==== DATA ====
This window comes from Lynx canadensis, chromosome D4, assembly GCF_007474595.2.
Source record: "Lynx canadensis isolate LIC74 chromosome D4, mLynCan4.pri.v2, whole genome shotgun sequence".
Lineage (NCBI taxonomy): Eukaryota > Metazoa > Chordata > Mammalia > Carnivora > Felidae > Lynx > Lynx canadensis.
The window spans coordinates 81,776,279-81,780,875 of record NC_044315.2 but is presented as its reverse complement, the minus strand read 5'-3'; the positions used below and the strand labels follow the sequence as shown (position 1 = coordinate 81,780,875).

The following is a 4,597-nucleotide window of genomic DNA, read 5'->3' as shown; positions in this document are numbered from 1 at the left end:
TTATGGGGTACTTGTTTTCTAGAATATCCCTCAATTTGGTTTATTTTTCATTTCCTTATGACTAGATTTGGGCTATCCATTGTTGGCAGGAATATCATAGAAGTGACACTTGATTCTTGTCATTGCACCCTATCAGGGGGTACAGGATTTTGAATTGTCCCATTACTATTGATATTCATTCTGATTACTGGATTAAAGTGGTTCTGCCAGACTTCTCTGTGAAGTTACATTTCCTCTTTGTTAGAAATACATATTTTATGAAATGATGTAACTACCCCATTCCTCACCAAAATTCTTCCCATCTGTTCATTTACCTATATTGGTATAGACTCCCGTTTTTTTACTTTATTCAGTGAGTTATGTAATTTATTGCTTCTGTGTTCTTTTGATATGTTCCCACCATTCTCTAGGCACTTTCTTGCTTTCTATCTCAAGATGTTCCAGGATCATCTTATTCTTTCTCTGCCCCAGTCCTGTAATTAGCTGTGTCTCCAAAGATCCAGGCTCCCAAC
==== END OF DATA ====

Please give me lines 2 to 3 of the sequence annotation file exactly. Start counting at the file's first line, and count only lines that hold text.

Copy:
Source record: "Lynx canadensis isolate LIC74 chromosome D4, mLynCan4.pri.v2, whole genome shotgun sequence".
Lineage (NCBI taxonomy): Eukaryota > Metazoa > Chordata > Mammalia > Carnivora > Felidae > Lynx > Lynx canadensis.